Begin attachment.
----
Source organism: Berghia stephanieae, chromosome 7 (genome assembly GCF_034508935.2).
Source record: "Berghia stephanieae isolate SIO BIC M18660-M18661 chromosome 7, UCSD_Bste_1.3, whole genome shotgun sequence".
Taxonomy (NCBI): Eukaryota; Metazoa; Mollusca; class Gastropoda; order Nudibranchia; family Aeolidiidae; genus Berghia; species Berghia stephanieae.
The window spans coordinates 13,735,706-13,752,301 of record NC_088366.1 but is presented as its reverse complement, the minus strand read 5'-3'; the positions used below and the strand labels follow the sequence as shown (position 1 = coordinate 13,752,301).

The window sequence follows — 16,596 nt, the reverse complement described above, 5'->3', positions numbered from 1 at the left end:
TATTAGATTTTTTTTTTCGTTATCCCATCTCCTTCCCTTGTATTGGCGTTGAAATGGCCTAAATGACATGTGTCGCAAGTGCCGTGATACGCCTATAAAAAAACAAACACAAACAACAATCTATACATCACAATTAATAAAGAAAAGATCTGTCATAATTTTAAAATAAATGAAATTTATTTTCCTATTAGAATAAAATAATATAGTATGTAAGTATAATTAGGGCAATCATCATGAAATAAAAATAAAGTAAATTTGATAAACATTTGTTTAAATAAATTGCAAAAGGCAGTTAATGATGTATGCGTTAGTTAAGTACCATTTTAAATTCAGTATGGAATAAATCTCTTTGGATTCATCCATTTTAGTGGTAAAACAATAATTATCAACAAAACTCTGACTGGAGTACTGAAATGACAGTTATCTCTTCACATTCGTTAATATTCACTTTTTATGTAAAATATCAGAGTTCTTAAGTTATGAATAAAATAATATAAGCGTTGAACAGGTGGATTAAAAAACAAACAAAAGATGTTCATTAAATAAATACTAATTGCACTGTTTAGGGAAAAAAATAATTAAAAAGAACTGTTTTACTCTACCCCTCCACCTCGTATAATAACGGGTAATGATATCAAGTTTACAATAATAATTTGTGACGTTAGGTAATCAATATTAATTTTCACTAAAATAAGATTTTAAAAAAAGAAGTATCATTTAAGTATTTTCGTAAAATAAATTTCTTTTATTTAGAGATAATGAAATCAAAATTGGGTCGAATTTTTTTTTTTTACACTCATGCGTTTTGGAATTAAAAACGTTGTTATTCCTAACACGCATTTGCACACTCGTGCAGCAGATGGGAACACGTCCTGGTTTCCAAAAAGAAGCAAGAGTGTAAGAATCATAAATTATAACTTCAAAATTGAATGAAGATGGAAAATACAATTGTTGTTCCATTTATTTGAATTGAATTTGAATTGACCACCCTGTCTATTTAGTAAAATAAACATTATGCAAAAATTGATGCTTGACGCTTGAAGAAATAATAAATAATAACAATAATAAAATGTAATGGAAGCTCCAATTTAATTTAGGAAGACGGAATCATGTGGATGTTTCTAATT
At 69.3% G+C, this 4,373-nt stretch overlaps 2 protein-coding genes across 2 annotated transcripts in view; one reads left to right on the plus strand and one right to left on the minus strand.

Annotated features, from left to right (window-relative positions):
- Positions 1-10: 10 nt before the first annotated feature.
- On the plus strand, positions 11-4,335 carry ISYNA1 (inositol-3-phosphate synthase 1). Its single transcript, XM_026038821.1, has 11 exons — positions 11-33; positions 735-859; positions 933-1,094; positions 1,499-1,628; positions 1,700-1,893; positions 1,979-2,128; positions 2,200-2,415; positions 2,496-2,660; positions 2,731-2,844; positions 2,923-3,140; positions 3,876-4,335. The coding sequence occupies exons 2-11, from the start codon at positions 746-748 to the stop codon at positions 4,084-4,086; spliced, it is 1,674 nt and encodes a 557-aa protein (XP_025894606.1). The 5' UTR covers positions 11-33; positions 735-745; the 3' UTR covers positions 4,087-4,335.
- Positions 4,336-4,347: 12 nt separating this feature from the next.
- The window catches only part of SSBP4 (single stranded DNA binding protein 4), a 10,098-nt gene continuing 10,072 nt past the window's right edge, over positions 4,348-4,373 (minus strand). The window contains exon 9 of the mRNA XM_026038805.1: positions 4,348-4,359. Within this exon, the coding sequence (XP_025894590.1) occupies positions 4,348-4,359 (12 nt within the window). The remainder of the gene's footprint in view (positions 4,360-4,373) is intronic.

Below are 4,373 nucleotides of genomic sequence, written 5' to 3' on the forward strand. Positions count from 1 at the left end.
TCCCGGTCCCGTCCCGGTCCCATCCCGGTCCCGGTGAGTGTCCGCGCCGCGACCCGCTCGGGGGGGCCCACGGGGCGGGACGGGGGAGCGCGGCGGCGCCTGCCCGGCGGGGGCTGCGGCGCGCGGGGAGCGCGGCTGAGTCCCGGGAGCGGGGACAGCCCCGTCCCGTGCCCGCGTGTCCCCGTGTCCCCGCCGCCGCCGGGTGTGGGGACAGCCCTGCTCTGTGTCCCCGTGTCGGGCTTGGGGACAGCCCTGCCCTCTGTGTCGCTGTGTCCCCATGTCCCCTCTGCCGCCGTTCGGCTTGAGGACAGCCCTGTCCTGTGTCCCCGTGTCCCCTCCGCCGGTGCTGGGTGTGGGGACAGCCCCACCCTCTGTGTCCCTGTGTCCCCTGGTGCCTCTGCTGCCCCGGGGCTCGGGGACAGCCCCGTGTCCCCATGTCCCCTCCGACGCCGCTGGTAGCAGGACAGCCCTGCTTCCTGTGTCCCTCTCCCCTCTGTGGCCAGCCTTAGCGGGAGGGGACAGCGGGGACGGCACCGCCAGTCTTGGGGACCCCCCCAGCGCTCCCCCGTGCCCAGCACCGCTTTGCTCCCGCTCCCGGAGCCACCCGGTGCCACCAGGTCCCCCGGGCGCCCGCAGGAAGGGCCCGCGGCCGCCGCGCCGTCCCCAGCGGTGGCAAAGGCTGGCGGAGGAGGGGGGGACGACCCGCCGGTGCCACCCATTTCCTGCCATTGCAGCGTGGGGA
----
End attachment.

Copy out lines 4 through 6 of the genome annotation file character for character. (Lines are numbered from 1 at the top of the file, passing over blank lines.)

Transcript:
The window spans coordinates 13,735,706-13,752,301 of record NC_088366.1 but is presented as its reverse complement, the minus strand read 5'-3'; the positions used below and the strand labels follow the sequence as shown (position 1 = coordinate 13,752,301).

The window sequence follows — 16,596 nt, the reverse complement described above, 5'->3', positions numbered from 1 at the left end:
TATTAGATTTTTTTTTTCGTTATCCCATCTCCTTCCCTTGTATTGGCGTTGAAATGGCCTAAATGACATGTGTCGCAAGTGCCGTGATACGCCTATAAAAAAACAAACACAAACAACAATCTATACATCACAATTAATAAAGAAAAGATCTGTCATAATTTTAAAATAAATGAAATTTATTTTCCTATTAGAATAAAATAATATAGTATGTAAGTATAATTAGGGCAATCATCATGAAATAAAAATAAAGTAAATTTGATAAACATTTGTTTAAATAAATTGCAAAAGGCAGTTAATGATGTATGCGTTAGTTAAGTACCATTTTAAATTCAGTATGGAATAAATCTCTTTGGATTCATCCATTTTAGTGGTAAAACAATAATTATCAACAAAACTCTGACTGGAGTACTGAAATGACAGTTATCTCTTCACATTCGTTAATATTCACTTTTTATGTAAAATATCAGAGTTCTTAAGTTATGAATAAAATAATATAAGCGTTGAACAGGTGGATTAAAAAACAAACAAAAGATGTTCATTAAATAAATACTAATTGCACTGTTTAGGGAAAAAAATAATTAAAAAGAACTGTTTTACTCTACCCCTCCACCTCGTATAATAACGGGTAATGATATCAAGTTTACAATAATAATTTGTGACGTTAGGTAATCAATATTAATTTTCACTAAAATAAGATTTTAAAAAAAGAAGTATCATTTAAGTATTTTCGTAAAATAAATTTCTTTTATTTAGAGATAATGAAATCAAAATTGGGTCGAATTTTTTTTTTTTACACTCATGCGTTTTGGAATTAAAAACGTTGTTATTCCTAACACGCATTTGCACACTCGTGCAGCAGATGGGAACACGTCCTGGTTTCCAAAAAGAAGCAAGAGTGTAAGAATCATAAATTATAACTTCAAAATTGAATGAAGATGGAAAATACAATTGTTGTTCCATTTATTTGAATTGAATTTGAATTGACCACCCTGTCTATTTAGTAAAATAAACATTATGCAAAAATTGATGCTTGACGCTTGAAGAAATAATAAATAATAACAATAATAAAATGTAATGGAAGCTCCAATTTAATTTAGGAAGACGGAATCATGTGGATGTTTCTAATT